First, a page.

Brush-up truancy windfall;Letter;News and opinion

10th December 1999 at 00:00
I AM writing to draw attention to the little-known Standards Fund 19: Pupil Support Grant, which is to be introduced in April 2000.

Having looked at the rules which govern this grant, one can only assume that the Department for Education and Employment official who devised them was an early victim of the millennium bug!

This grant is to be distributed mainly to schools with high levels of social exclusion, with the intention of helping them to reduce exclusions and truancy. So far so good.

However the catch-22 is that, for every pupil permanently excluded, the school must repay between pound;3,000 and pound;6,000 of the grant to the local education authority. Similarly if the school fails to reduce truancy by a specified amount then large amounts of the grant must be repayed.

Maybe the DFEE could explain how a school could even begin to consider spending its grant under these circumstances.

If the money is spent but the targets are not met then the school would have to fund the expenditure incurred from its delegated budget. Most schools with high levels of social exclusion are simply not in a position to take this kind of risk.

The intention behind the clawback arrangement was to offer positive incentives to schools to retain and manage difficult pupils. These same clawback arrangements will ensure that this ambition is not realised.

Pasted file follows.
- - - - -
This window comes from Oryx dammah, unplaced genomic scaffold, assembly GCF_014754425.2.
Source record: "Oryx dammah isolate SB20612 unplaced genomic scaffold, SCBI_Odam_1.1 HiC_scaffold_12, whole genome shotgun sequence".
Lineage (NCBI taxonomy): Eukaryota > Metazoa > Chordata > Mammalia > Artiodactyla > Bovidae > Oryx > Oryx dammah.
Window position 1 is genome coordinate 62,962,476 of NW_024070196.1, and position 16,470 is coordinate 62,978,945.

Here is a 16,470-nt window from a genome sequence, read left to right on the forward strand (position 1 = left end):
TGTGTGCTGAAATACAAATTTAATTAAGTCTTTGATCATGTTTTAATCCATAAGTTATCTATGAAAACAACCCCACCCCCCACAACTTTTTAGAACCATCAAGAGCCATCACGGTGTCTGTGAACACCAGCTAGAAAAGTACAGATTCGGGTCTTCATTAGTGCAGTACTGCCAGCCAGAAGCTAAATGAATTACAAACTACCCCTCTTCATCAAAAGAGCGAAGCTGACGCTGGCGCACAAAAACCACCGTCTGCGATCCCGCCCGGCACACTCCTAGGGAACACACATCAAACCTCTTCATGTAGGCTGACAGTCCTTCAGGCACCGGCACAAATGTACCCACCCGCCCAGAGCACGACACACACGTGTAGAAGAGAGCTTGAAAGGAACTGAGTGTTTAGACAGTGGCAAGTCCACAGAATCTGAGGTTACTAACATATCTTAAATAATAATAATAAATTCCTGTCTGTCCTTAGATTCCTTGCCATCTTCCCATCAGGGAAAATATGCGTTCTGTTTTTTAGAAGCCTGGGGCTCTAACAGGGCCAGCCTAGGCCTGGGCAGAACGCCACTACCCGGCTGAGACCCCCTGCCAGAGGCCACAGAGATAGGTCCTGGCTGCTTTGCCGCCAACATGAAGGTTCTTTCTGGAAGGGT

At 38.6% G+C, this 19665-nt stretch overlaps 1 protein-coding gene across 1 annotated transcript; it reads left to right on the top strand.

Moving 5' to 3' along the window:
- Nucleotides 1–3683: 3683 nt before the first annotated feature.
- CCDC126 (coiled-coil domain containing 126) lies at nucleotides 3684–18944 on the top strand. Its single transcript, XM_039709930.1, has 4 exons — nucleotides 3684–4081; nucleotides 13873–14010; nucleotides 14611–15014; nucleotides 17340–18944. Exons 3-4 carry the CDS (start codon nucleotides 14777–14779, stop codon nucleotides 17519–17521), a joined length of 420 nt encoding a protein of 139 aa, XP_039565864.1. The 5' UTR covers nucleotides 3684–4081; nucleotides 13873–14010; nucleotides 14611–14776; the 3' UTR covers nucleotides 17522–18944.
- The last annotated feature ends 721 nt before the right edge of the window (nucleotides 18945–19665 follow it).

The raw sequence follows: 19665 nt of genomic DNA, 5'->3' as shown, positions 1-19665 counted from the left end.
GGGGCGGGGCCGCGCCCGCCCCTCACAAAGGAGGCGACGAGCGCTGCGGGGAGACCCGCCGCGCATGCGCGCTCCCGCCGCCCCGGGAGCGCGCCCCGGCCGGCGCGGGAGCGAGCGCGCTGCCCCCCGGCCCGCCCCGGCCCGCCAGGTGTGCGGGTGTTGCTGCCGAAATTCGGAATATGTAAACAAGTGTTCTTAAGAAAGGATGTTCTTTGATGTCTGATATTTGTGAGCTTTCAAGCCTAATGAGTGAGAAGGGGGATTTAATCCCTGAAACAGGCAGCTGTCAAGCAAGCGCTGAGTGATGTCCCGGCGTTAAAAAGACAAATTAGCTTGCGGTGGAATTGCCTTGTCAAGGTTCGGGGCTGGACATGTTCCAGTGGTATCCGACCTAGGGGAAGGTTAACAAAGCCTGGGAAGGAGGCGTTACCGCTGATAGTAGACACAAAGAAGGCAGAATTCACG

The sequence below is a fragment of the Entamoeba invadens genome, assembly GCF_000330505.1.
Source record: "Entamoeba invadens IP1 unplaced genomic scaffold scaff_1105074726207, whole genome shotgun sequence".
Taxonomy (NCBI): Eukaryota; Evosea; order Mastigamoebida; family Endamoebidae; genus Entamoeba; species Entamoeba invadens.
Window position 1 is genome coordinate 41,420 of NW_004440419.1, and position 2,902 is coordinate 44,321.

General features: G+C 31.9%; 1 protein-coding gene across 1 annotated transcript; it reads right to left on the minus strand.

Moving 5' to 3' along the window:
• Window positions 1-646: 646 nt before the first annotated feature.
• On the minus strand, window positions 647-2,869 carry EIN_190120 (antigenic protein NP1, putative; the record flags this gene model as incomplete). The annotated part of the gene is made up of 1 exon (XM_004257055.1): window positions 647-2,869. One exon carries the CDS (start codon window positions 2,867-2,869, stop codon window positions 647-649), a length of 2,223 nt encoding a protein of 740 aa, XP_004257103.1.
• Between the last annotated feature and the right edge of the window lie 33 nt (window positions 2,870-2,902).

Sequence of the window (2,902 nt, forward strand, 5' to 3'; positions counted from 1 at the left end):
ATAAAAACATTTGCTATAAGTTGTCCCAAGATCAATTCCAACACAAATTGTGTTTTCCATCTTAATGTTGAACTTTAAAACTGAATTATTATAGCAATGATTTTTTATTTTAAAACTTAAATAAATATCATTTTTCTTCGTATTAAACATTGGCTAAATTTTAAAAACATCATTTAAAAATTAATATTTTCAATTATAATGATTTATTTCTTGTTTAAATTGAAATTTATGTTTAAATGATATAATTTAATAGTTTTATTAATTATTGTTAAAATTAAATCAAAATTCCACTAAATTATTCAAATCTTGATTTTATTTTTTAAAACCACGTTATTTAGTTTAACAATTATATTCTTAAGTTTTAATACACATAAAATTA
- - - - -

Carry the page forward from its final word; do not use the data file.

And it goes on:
If the DFEE insists on penalising schools which don't always succeed in the most difficult of circumstances, then it should reduce the following year's Standards Fund 19 allocation.

At least this would allow a school to try out imaginative ideas for managing the most difficult pupils, in the knowledge that its core funding was not put in jeopardy.

Under the present arrangements a school can only sit on the money and see what turns up. Only if it is clear that fewer pupils have in fact been excluded and that truancy has in fact been cut will the school be in a position to spend what would then be a "windfall". Please think again, minister.

Tony Toubkin

Thornleigh Lodge

Thornleigh Drive

Burton, Lancashire

Subscribe to get access to the content on this page.

If you are already a Tes/ Tes Scotland subscriber please log in with your username or email address to get full access to our back issues, CPD library and membership plus page.

Not a subscriber? Find out more about our subscription offers.
Subscribe now
Existing subscriber?
Enter subscription number


The guide by your side – ensuring you are always up to date with the latest in education.

Get Tes magazine online and delivered to your door. Stay up to date with the latest research, teacher innovation and insight, plus classroom tips and techniques with a Tes magazine subscription.
With a Tes magazine subscription you get exclusive access to our CPD library. Including our New Teachers’ special for NQTS, Ed Tech, How to Get a Job, Trip Planner, Ed Biz Special and all Tes back issues.

Subscribe now